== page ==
From the womb we knew Amina was going to be a special child, but we had no idea just how special. For the past 6 or 7 months, just about every month Amina is diagnosed with something different. It started off with colic - she would scream for 3-4 hours per night and there was no consoling her. The only thing that got us through was the vacuum cleaner. About 2 1/2 months through, her pediatrician told us that colicky babies are soothed by white noise. We went through a vacuum cleaner and 2 blow dryers playing white noise for hours at a time. I was happy that it calmed her screaming, but white noise is still...well, noise, so to me it was just as annoying, but Amina slept so it was ok. At the moment of conception my sanity was no longer a priority.

Anyway, after the colic week by week the issues came rolling in:
  • Torticollis
  • Low muscle tone
  • High muscle tone
  • Fine motor, gross motor & cognition delay
  • Fourth Nerve Palsy
  • Pulmonary Stenosis
  • Chiari I Malformation

(Notice how the sh*t gets harder and harder to pronounce?)

And to top it all off, we found out that Amina has 13 pairs of ribs instead of the regular 12 that most of us have.

We are fortunate to live in Philadelphia and have access to the Children's Hospital of Philadelphia, fondly known as "CHOP" for all of you out-of-towners. People come from across the country to access the state of the art facilities and omniscient doctors. Amina has 2 physical therapists, a special instructor, a neurologist, a neuro-opthamologist, a cardiologist and a pediatrician. I mean these guys are supposed to be really friggin' smart. Look at her opthamologist Dr. Liu:

I don't mean to be culturally insensitive but as Thembi noted, who wouldn't trust an Asian in a bow-tie? He just reeks of 1600 on the SAT's. Model Minority for god's sake. My problem is this, every doctor we go to says the same line, "Amina has (fill in the blank with random disorder) but as far as (random disorder) goes its not that bad." Not that bad? Are you kidding? My daughter's heart's not pumping right, her brain's crowded in the back of her head and she has double vision, but its "not that bad"?!?!?! Sometimes I wonder if any of them have children because I don't know what makes them think that they can talk about the prospect of a "simple" heart, brain or eye surgery, and think that any parent would say, "You know you're RIGHT Dr. Liu! Its not that bad!" Bowtie or no bowtie, I'm not buyin' it.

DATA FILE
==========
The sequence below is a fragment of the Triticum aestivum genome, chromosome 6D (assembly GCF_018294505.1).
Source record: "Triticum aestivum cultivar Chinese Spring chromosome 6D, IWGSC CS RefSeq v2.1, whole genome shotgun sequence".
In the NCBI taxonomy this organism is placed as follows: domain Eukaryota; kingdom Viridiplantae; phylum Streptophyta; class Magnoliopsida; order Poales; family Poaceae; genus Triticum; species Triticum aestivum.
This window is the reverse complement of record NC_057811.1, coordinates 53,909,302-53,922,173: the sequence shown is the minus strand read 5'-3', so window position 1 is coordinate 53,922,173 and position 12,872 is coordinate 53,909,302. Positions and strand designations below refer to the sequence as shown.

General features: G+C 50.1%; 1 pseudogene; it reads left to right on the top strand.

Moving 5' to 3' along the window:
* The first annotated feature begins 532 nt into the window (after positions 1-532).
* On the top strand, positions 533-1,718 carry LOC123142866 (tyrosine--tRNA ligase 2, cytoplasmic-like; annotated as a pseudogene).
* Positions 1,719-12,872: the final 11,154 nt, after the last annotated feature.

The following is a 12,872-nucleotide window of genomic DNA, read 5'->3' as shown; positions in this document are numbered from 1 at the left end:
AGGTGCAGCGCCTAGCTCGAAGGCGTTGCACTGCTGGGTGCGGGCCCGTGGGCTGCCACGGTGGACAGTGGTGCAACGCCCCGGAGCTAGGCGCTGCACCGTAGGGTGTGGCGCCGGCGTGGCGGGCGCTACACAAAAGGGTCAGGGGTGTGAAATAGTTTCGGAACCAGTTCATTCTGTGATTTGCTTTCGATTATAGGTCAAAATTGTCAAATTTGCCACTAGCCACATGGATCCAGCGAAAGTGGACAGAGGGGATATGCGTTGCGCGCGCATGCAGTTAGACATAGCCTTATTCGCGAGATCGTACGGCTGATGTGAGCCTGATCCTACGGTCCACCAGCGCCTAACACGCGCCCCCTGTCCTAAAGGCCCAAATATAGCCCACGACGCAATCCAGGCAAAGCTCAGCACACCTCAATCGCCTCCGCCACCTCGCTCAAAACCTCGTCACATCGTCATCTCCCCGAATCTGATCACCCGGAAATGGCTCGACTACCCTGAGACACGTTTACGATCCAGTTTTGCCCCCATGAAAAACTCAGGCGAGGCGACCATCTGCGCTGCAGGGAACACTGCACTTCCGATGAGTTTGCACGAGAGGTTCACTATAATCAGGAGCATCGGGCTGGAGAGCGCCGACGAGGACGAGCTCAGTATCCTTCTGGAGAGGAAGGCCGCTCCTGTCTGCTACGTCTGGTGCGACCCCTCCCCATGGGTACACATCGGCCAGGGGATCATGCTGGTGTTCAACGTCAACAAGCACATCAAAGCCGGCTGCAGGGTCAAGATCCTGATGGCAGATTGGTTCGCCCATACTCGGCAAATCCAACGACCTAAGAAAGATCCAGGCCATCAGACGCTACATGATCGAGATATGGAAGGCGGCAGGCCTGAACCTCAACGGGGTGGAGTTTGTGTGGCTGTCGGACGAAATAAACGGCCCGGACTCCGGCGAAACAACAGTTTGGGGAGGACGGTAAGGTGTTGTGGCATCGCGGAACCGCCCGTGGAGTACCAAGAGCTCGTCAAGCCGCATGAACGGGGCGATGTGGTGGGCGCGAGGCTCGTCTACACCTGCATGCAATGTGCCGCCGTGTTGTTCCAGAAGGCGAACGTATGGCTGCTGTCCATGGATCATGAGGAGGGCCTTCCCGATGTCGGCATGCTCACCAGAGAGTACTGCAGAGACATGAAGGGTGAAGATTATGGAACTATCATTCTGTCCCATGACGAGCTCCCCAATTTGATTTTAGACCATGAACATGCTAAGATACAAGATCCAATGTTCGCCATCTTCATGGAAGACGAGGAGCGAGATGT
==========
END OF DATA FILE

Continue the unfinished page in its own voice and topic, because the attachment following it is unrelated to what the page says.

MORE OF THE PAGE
The intellectual in me realizes that from a medical standpoint, these docs see the worst of the worst with kiddies that are far worse off than Amina. But the parent in me is pissed that they minimize every issue. And, for those of you that are parents, you know that sometimes the parent in you trumps all rational thinking. (For those of you that aren't parents, think of that bad ass kid in your elementary school class whose mom always came up to the school all ready to cuss the teacher out cuz she just KNEW her kid wasn't actin up like the school said...same concept).

We are going for genetic testing within the next few weeks so the doctors can determine if there is some sort of genetic condition or syndrome that is causing all of her problems. Williams' syndrome is one possibility that the cardiologist mentioned. It's sometimes called the "pixie" or "elf" syndrome because the kids have elf-like features. Some people have remarked that she looks sort of elfish and could possibly have Williams'. Judge for yourself:

I don't know. I don't really see it. Maybe its just that parental denial. I'll keep you posted on what the genetic docs say.

Sunday, March 2, 2008

Labor and Delivery

Amina will be a teenager oneday. I've already started composing the speech I'm going to deliver every time she gets on my nerves, ahem: "Your father and I were perfectly happy before we had children. Do you know I was in labor for 24 MISEARABLE hours with you? And you treat me like this!? Look, at these pictures! Do you see how happy we were BEFORE I gave birth to you? And do you see what we look like AFTERWARDS? Ever since your arrival on this earth you've been causing us grief! Go to your room!" Still a work in progress but you get the picture.